Through the constant further development of thermoforming machines (e.g. optimisation of the process and the instrumentation & control system), the cost of the material in thermoformed products can account for as much as 90 % of the total production costs. Material-efficient production is thus essential in order to further increase the economic efficiency of the process.
Homogenisation of the wall thickness distribution of thermoformed parts offers high potential for optimising material efficiency. To attain the desired homogenisation, the highly temperature-dependent forming behaviour of plastics can be utilised to produce a temperature profile on the semi-finished plastic product during the heating-up process. Temperature profiling can counteract the differing degrees of stretching of conventionally moulded parts so that the wall thicknesses of the parts are homogenised by uniform stretching.
As part of a project supported by the Confederation of Industrial Research Associations "Otto von Guericke" e.V. (AiF), the implementation of aluminium masks in a thermoforming machine for the production of a temperature profile by shadowing and the systematic analysis of the influences on the wall thickness distribution are investigated.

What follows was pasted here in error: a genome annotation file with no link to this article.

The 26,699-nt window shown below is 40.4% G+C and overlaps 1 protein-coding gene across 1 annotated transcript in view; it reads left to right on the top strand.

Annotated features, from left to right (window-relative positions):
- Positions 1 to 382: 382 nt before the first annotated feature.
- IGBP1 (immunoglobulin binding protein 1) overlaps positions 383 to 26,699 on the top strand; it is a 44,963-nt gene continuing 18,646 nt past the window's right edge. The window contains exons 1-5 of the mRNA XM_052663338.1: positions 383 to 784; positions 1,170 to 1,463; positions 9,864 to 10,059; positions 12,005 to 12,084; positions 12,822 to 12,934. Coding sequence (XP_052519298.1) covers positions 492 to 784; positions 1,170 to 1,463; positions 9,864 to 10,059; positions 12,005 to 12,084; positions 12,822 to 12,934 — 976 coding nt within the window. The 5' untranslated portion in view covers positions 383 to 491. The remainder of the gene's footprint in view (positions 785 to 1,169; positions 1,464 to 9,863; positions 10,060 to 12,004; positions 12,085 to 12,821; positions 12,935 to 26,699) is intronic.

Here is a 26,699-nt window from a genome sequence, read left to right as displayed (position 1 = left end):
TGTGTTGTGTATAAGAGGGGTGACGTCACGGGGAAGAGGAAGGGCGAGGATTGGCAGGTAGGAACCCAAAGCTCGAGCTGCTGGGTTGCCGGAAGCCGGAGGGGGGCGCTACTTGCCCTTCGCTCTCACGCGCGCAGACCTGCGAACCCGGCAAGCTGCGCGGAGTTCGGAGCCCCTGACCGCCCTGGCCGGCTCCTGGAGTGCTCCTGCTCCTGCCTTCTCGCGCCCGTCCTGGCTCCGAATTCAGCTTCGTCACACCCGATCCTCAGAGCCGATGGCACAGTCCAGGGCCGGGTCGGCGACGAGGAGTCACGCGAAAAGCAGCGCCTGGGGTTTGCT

The aim of this research project is to improve material efficiency through homogenisation of the wall thickness distribution of thermoformed parts in order to further enhance the economic viability of thermoforming. For this purpose, the geometric and process-related influences on the process are empirically examined and optimised with regard to achieving as homogeneous a wall thickness as possible. The dimensions of the thermoforming unit, especially the distance of the radiant heater from the mask and semi-finished plastic product, as well as the geometric dimensions of the aluminium masks have a decisive influence on the temperature profiling and thus on the local wall thicknesses. Homogenisation of the wall thickness distribution also leads to improved top-load properties in the specimen beakers. In addition to material savings of up to 33 %, temperature-profile beakers have, with the same thickness of the semi-finished product, a top-load stability that is up to 400 % higher than that of conventionally produced beakers. Furthermore, by linking up the simulation of the radiation, heating-up and forming, the process can for the first time be simulated in its entirety, with the result that pre-dimensioning of masks is possible without empirical preliminary trials.